The theory was widely mocked, including by former intelligence officials, and frankly didn’t make a whole lot of sense: even if Atwal’s presence in the country were due to some elaborate high-level plot to sabotage the prime minister’s visit (he had in fact been granted several visas over the years, the latest of which was last summer) it did not explain how he got on the invite list — especially since a Liberal MP, Randeep Sarai, had already confessed his responsibility.

But this was not some flack from the Prime Minister’s Office spinning this, but the country’s top spook, so my colleagues felt obliged to report it, taking care to describe Jean only as a “senior government official with knowledge of security issues,” and the like. Until the next morning, when I suspect they woke up feeling used.

So when it all blew up, and blew up again — the prime minister backing Jean in Parliament, the Indian government bluntly expressing its dismay at this “baseless and unacceptable” suggestion — it was hardly surprising the Conservatives would demand to hear from Jean, by now outed as the source. When the Liberals refused, citing national security, the Tories held up parliamentary proceedings in protest.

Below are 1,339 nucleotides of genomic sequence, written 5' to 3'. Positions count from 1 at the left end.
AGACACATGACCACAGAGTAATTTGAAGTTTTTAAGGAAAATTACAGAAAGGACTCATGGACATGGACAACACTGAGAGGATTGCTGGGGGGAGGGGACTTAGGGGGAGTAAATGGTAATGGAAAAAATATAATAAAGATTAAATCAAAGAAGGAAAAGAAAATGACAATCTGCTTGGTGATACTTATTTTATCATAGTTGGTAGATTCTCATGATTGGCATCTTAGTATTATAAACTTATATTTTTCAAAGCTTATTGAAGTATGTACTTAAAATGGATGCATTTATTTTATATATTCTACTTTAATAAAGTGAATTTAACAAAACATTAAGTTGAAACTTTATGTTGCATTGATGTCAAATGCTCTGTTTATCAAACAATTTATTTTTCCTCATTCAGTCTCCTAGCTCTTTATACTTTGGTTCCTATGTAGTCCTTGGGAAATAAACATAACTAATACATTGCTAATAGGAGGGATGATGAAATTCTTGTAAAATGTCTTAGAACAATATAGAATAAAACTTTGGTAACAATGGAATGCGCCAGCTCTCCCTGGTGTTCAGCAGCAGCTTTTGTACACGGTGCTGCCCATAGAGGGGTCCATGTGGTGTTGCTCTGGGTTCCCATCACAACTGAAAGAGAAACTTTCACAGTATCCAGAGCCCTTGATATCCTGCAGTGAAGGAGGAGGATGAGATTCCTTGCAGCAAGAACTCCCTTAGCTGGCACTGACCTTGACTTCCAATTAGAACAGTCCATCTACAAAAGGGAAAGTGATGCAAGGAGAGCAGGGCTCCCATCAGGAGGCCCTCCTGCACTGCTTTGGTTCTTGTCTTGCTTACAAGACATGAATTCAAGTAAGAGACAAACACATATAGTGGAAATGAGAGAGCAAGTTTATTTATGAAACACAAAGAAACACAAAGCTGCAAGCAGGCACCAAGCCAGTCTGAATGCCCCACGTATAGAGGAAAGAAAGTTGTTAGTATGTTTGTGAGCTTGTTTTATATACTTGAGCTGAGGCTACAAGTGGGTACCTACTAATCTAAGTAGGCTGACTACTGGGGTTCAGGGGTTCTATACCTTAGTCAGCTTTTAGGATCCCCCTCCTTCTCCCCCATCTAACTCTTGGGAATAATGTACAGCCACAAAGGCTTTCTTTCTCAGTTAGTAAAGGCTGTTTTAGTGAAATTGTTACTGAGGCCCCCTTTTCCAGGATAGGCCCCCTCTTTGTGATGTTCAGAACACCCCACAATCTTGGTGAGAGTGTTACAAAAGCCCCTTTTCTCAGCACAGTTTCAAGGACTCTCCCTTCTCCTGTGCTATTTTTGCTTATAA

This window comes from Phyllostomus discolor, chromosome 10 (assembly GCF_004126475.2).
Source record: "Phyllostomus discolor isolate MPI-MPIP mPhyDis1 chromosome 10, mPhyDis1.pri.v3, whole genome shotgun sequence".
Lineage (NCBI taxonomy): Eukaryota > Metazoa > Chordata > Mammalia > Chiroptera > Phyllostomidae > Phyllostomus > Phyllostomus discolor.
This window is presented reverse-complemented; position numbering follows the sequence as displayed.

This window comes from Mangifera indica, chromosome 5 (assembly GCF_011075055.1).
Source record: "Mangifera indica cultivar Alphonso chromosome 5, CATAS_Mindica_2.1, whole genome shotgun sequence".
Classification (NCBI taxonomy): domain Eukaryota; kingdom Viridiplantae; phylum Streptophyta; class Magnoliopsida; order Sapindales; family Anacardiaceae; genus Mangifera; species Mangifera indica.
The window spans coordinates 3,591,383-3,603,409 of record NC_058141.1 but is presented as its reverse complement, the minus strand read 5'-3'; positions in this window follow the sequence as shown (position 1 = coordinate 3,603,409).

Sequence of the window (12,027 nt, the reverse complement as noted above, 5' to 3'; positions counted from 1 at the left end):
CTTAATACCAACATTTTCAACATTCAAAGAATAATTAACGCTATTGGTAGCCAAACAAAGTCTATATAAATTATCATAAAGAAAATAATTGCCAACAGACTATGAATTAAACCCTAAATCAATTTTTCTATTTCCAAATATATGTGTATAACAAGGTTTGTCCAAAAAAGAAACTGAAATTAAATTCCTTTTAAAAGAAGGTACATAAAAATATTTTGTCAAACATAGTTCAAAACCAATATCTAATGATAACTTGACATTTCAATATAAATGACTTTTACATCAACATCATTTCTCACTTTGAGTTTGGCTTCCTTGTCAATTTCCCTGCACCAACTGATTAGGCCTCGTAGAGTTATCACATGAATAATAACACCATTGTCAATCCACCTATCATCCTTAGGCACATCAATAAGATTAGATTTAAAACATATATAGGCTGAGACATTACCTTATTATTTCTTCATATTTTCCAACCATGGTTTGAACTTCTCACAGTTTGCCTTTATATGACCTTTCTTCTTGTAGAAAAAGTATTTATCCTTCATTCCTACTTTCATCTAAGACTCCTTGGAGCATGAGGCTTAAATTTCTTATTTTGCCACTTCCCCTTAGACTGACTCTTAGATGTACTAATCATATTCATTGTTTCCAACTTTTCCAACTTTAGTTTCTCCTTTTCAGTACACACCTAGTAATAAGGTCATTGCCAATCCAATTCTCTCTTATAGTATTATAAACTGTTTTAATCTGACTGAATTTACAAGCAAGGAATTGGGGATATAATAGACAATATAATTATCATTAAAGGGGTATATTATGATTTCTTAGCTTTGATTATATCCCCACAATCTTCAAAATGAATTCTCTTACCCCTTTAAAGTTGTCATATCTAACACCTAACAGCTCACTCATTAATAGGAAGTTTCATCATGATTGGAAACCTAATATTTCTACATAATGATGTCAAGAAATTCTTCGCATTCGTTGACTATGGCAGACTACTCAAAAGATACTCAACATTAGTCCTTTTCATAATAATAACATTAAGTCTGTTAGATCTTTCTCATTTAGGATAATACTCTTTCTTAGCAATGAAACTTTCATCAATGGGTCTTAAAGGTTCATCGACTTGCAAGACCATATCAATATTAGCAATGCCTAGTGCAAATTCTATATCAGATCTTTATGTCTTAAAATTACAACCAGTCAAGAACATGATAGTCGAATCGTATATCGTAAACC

There followed a government offer to give Tory leader Andrew Scheer a classified briefing — for which, as a Privy Councillor, he is eligible — countered by Scheer’s demand that MPs also be briefed on the unclassified bits, to which the government eventually agreed on condition that … well, it all gets a bit eyeglazing at this point. (The Liberals suggested they might be amenable to Jean appearing before the new, top-secret, multi-party, bicameral National Security and Intelligence Committee of Parliamentarians. If he did, we’d never know it: its members are forbidden by their lifetime secrecy oath even to divulge whether he appeared before them.)

That both sides are playing politics with this, the Tories seeking to prolong the prime minister’s India agonies, the Liberals doing their best to tie up their inquiries in national security knots, is not in doubt. But underneath all the partisan silliness there are some serious issues involved, and serious questions raised by Jean’s intervention.

Gee, ladies, this poll is a pretty damning indictment of your squishy political choices:

A new poll indicates a dramatic gender divide in how Ontarians plan to vote in the spring election, with the Progressive Conservatives significantly more popular with men than the other two major parties.

A phone survey conducted by Ekos Research Associates found just over 50 per cent of men said they would vote for the Tories “if the election was held tomorrow,” or were leaning towards voting for them.